The Partition of British India in 1947 triggered a huge refugee crisis in India. In addition, low agricultural yields and high population growth fueled food insecurity. The memories of the Bengal Famine of 1943 were still fresh and the Indian Government aimed to prevent further famines. How did international cooperation and the collaborative development of new technologies power India's Green Revolution? What were the negative externalities? What lessons can be drawn from the experience, particularly in light of the global Coronavirus Pandemic?
Democratic governments need digital tools and personal data to combat the crisis, but too much sharing can be dangerous to individuals. How can they strike the right balance? We propose that the Covid19 crisis underscores the urgent need for a global digital rights framework that protects how the vast data collected during the pandemic will be employed by governments and corporations for years to come.
The coronavirus crisis puts our daily lives, our work, our social relations under pressure. It also undermines the idea of democracy and freedom: who would have thought that walking in the streets could become, overnight, prohibited, punishable by fine? In a matter of days, habits and beliefs that were once thought to be deeply ingrained were overturned. What does these radically changed circumstances hold for expectations of digital privacy in Europe today?
Are fake news and the misuse of personal data just unintended consequences of a new technology or the product of misguided business models? We argue that tech investors have an ethical imperative to head off potential harms to democracy early on. We focus on the case of Facebook and the road to the Cambridge Analytica scandal, proposing that early investors help construct internal governance systems that evolve with tech startups, guarding against ethical blunders.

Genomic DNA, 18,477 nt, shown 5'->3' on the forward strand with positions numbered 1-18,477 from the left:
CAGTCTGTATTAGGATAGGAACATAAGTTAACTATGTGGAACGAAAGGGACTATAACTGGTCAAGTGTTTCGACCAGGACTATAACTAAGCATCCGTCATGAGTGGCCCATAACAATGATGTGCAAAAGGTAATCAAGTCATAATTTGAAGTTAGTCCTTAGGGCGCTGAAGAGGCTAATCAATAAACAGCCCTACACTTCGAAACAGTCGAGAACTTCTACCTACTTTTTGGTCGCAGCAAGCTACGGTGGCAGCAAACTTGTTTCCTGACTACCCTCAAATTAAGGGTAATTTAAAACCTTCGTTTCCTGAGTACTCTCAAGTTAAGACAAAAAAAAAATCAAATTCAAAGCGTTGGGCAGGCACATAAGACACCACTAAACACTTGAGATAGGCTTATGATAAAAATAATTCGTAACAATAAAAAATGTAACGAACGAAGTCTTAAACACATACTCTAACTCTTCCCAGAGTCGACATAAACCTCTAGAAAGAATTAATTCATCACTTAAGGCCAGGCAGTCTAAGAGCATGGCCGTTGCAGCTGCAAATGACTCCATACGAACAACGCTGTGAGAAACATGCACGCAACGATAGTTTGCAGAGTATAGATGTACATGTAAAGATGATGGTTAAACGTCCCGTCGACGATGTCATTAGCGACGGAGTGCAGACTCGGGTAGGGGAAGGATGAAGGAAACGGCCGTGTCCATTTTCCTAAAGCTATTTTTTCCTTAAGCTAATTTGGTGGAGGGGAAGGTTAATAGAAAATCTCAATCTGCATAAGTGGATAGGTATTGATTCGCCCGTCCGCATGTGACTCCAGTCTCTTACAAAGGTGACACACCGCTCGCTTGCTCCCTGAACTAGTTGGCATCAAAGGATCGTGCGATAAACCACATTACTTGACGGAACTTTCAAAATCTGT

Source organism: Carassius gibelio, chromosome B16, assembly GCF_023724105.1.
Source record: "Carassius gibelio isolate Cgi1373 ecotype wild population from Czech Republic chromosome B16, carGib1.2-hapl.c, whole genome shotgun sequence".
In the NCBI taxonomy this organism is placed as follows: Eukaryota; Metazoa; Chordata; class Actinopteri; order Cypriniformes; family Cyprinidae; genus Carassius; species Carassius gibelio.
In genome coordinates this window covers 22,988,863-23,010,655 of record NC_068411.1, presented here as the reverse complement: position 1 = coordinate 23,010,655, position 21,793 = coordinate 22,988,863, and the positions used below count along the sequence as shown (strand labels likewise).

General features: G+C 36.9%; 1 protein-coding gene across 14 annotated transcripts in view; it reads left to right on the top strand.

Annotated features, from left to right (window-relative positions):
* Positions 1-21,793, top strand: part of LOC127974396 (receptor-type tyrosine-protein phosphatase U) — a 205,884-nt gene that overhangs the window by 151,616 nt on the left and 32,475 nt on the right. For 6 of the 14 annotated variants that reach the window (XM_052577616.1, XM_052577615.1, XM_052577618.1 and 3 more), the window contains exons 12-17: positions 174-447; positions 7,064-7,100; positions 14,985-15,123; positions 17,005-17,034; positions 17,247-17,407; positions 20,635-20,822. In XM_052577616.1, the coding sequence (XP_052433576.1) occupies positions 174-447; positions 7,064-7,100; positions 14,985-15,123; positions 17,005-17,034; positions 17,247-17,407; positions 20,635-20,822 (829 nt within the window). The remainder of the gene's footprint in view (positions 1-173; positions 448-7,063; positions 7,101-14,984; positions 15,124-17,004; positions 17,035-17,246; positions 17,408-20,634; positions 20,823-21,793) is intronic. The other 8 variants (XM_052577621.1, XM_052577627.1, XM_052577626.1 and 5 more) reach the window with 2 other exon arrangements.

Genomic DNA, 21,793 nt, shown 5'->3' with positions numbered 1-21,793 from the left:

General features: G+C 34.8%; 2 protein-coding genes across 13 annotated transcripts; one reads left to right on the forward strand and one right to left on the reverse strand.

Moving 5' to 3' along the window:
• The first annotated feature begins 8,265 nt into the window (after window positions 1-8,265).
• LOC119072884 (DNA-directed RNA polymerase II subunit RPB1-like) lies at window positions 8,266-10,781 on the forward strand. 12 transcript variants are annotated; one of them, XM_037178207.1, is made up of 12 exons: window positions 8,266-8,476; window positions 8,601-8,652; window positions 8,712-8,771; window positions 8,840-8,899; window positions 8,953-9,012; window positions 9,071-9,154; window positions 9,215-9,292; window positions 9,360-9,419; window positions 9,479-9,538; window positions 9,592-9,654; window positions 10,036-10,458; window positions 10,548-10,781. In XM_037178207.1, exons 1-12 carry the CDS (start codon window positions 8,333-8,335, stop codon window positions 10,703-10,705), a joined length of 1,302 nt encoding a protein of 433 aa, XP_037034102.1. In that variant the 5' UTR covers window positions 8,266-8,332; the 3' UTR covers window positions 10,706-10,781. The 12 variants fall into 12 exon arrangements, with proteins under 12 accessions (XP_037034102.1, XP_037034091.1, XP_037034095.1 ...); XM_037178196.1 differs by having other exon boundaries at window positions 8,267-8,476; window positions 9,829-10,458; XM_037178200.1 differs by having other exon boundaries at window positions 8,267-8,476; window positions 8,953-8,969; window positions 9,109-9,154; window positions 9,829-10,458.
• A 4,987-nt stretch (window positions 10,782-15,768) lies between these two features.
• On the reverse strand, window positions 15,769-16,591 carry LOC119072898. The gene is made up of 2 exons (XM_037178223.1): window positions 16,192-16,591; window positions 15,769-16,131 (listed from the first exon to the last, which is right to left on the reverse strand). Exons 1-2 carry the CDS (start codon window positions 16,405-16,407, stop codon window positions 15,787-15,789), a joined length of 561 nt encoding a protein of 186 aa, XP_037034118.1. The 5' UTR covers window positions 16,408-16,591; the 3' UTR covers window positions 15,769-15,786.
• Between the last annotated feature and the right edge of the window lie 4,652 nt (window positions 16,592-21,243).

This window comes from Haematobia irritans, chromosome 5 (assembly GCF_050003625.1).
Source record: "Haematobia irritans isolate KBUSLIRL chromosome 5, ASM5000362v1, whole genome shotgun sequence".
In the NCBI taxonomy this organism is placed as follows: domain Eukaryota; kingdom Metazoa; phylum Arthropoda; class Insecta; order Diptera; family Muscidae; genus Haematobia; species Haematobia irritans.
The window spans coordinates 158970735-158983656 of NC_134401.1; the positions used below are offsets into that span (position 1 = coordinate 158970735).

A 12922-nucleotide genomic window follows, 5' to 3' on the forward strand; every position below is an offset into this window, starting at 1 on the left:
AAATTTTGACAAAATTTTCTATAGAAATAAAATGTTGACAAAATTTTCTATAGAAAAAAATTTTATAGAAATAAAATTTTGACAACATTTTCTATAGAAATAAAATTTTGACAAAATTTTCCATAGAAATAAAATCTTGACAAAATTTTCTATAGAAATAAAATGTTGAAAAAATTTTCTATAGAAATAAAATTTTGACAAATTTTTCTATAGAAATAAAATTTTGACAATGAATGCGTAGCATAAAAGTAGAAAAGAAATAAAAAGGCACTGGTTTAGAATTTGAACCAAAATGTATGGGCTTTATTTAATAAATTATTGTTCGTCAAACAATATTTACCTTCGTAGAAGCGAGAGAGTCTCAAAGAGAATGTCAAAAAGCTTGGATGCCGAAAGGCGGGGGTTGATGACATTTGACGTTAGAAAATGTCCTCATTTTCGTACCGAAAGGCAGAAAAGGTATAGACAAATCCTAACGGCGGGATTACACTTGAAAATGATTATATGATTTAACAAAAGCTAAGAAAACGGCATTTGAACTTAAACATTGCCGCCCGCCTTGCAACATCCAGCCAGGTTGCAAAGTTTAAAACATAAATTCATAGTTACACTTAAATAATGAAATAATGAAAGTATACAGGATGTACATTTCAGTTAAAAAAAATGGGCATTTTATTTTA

Built from the ground up by three thousand Sikh and Hindu refugees in the aftermath of the Partition of India in 1947, the town of Nilokheri in East Punjab emerged as an unlikely centre of agricultural education and scientific exchange. With support from the Ford Foundation, Indian and American scientists and development planners worked through the 1950s to transform the refugee township into a model of technological innovation and community development.
Through the 1950s in South Asia, development experts associated with American philanthropic organizations and new international agencies took an active role in transforming the divided Punjab. Following partition in 1947, World Bank worked to adjudicate the Indus River Basin dispute between India and Pakistan over the division of the region’s hydrological and agricultural resources, using technological investment as an incentive for cooperation.